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How to Pay for Therapy for Your Child with Autism

As a parent of a child with autism, are you constantly worrying that you don’t have enough money to provide the best care for your child? Your fears are understandable, since studies estimate that the costs of raising one child with autism in the United States is $17,000, annually. These expenses include doctor visits, specialized care and therapy.

Therapy may not be covered by health plans or private extended health insurance, either. Many families go without or wait for years to get services that would have been beneficial if used earlier. On top of that, families of children with autism earn significantly less than those with children who aren’t in need of extended therapy. Mothers of children with autism earned 56% less in income compared to other mothers. This forces families to fall into debt to cover medical costs.
The common costs to raise a child with autism include:

  • The loss of one parent’s income: Children with autism require around-the-clock care. Though this can be done by a caregiver, many parents choose to quit their job and stay home to care for their autistic child. In a two-parent family, that means one parent must shoulder the burden of earning enough money to support the family and the extensive cost of care. For single parents, this can be an overwhelming situation.
  • Special education: Children with autism often cannot attend the same classes or schools as non-autistic children. This is because they require different learning environments and instruction. Specialty schools, tutors, and teachers can cost families several hundred dollars per month—or thousands per year.
  • Therapy: It has been shown that specialized therapies and activities help those with autism learn to function in a non-autistic environment. These therapies include speech and occupational with added activities such as music and swimming. But these activities can be expensive. Parents can spend hundreds of dollars annually sending their children to these special therapies that are imperative for the social development of their child.
  • Special equipment: Children with autism require specialized equipment to learn. Recent studies have shown that iPads help autistic children relate to the world, learn, and socialize in a non-confrontational environment. Parents who wish to provide their child with an iPad can expect to spend upwards of $500 for the most basic model.
  • Deficient health coverage:Unfortunately, many health insurance plans exclude treatment for autism or outright refuse to cover behavioral-related therapy because it is considered “educational” rather than medical. By denying coverage, parents are left to pay these treatment costs out-of-pocket, which can be several hundred dollars per visit, and visits can occur several times per week. Occupational and emotional therapy, for example, costs an average of $150 per session, which parents must pay themselves.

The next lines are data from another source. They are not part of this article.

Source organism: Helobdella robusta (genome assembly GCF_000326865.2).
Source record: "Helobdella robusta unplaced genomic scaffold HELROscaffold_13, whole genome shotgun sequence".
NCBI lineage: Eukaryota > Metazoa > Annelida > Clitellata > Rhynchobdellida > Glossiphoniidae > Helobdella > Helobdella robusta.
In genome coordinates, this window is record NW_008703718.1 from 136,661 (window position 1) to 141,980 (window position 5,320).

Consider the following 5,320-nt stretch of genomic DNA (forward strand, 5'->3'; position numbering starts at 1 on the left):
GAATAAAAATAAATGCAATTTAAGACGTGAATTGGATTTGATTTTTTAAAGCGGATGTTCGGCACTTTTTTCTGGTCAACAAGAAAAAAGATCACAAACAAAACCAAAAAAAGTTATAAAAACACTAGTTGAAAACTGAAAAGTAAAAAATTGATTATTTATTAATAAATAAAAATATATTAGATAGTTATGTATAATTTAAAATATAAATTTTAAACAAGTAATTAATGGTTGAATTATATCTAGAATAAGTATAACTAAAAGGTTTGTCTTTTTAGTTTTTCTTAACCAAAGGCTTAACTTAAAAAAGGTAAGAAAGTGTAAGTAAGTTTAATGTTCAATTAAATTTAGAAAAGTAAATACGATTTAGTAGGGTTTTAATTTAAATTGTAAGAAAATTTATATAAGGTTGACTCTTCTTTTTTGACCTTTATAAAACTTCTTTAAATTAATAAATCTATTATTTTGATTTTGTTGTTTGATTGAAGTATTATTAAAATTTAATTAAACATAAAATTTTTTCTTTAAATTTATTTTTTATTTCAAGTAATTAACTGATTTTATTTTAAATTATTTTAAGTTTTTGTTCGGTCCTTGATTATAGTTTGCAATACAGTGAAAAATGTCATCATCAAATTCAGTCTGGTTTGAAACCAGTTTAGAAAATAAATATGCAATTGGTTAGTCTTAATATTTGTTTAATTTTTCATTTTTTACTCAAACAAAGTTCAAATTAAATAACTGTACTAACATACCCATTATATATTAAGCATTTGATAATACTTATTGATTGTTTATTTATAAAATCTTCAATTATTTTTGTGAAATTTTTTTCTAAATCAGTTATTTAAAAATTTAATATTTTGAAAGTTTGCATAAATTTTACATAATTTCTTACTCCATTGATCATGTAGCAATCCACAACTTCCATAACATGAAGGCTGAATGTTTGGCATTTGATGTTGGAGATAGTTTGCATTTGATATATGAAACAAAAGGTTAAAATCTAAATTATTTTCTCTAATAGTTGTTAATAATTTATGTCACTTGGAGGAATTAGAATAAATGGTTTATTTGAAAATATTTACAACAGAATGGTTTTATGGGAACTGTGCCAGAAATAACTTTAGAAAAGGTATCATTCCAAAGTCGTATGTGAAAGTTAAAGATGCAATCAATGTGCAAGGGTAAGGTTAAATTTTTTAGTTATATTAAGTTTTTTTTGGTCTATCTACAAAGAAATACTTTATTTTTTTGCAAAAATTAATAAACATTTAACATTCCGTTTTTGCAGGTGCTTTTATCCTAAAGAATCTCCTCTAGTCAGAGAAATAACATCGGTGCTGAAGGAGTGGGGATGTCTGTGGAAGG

Does this all sound brutally familiar? So how do you pay for therapy for your child with autism?
In California, one of the main programs that helps parents with children with autism is In-Home Supportive Services.
IHSS is a California government program that provides financial support for in-home caretakers of children with developmental disabilities including autism. While a variety of benefits are available, the most important for families of children with special needs is “Protective Supervision.”
An IHSS provider is a caretaker (or a parent) who gets paid to oversee a child who is disabled so he or she can stay safely at home.
How much money can I get for IHSS?
Payments are calculated by the hours of service needed for your child. The County Social Services Agency is responsible for doing a needs assessment for each family at the time of application, every twelve months thereafter, and whenever the county has information that the recipient’s physical/mental condition or living/social condition has changed. The number of hours authorized may change with each evaluation
Can I qualify for IHSS?
To qualify for eligibility, you must apply for the service, and a county staff member must evaluate your child. The assessment is based on the individual and the needs associated, with determining factors such as age of the child with autism, lack of injuries, and parental absence.
As always, if you feel overwhelmed and you need help, please contact us.
American Advocacy group is on the front lines every day, making positive change happen for people diagnosed with Autism, Down syndrome and a range of diagnoses across the continuum. As a leading advocate for all people with intellectual and developmental disabilities and their families, and the premier provider of the support and services people want and need, we understand the system and know how to take action in regard to your best interests.
Dial (877) 762-0702 or email us at

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